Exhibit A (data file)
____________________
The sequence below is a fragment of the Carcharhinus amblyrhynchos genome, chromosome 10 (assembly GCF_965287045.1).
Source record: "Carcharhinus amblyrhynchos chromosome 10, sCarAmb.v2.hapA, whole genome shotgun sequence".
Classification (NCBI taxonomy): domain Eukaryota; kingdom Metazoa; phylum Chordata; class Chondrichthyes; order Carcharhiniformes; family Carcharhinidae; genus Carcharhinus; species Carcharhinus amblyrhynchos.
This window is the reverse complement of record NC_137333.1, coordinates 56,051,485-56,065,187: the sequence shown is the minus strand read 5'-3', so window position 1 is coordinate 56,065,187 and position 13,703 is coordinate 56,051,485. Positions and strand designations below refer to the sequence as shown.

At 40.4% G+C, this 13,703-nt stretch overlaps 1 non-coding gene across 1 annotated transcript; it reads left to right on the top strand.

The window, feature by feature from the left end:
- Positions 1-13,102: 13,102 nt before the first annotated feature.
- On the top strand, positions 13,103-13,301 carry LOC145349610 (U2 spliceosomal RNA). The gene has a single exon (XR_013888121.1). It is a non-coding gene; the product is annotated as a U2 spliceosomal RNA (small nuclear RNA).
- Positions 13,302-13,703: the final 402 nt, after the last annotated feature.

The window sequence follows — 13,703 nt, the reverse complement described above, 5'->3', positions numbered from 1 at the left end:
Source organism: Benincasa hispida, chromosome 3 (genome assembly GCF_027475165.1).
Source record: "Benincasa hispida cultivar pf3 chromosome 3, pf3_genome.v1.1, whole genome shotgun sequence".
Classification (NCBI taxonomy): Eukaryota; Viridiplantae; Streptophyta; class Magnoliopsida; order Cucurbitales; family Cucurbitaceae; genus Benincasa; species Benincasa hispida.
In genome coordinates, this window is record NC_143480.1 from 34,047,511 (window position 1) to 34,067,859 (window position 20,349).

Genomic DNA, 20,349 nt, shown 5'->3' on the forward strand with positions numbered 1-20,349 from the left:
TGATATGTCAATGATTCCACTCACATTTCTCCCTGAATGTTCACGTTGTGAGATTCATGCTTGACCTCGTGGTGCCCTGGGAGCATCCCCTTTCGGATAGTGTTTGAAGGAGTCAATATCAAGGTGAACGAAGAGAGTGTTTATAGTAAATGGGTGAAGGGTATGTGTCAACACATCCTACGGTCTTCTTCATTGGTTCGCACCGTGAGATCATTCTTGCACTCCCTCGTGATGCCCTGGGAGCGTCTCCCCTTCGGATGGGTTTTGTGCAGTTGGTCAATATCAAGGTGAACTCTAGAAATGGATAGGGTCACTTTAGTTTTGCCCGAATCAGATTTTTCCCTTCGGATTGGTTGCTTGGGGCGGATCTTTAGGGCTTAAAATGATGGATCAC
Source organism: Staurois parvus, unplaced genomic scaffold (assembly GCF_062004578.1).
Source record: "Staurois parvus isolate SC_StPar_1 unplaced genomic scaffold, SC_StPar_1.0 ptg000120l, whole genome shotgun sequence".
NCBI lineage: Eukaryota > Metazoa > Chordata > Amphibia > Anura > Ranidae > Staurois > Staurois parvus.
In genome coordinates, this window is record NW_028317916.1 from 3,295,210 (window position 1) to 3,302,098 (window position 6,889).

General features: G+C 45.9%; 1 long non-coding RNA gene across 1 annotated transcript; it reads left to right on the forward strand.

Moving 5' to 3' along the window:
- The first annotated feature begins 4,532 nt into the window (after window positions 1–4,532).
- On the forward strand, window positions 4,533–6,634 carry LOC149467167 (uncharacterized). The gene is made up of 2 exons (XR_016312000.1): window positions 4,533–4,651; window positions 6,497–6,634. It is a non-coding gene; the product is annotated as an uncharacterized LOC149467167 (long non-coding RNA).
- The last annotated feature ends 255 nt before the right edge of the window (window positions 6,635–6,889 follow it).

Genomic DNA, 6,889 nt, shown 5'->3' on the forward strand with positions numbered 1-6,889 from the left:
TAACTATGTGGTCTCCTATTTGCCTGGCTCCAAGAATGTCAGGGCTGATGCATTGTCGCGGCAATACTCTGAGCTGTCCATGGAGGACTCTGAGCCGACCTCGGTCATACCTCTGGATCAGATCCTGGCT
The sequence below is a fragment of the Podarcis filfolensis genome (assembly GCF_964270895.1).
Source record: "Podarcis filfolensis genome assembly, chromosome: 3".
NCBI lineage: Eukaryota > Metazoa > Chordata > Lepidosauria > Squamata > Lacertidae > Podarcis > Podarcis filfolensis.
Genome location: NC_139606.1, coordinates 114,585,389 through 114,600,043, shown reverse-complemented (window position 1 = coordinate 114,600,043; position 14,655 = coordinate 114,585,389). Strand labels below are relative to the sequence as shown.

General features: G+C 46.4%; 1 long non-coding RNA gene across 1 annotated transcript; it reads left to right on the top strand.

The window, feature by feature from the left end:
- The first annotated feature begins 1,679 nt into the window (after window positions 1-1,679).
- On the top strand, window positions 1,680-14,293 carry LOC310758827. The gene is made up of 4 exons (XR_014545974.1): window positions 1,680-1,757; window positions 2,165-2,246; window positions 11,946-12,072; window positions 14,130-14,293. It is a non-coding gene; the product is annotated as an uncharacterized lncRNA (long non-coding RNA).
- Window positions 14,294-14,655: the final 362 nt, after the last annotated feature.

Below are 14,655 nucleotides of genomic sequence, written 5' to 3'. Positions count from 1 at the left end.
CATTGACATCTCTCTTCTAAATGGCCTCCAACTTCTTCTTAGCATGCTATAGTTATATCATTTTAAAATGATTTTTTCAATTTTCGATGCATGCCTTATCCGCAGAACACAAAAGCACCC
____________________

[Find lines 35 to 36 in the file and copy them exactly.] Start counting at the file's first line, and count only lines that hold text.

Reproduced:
- On the top strand, window positions 1,680-14,293 carry LOC310758827. The gene is made up of 4 exons (XR_014545974.1): window positions 1,680-1,757; window positions 2,165-2,246; window positions 11,946-12,072; window positions 14,130-14,293. It is a non-coding gene; the product is annotated as an uncharacterized lncRNA (long non-coding RNA).
- Window positions 14,294-14,655: the final 362 nt, after the last annotated feature.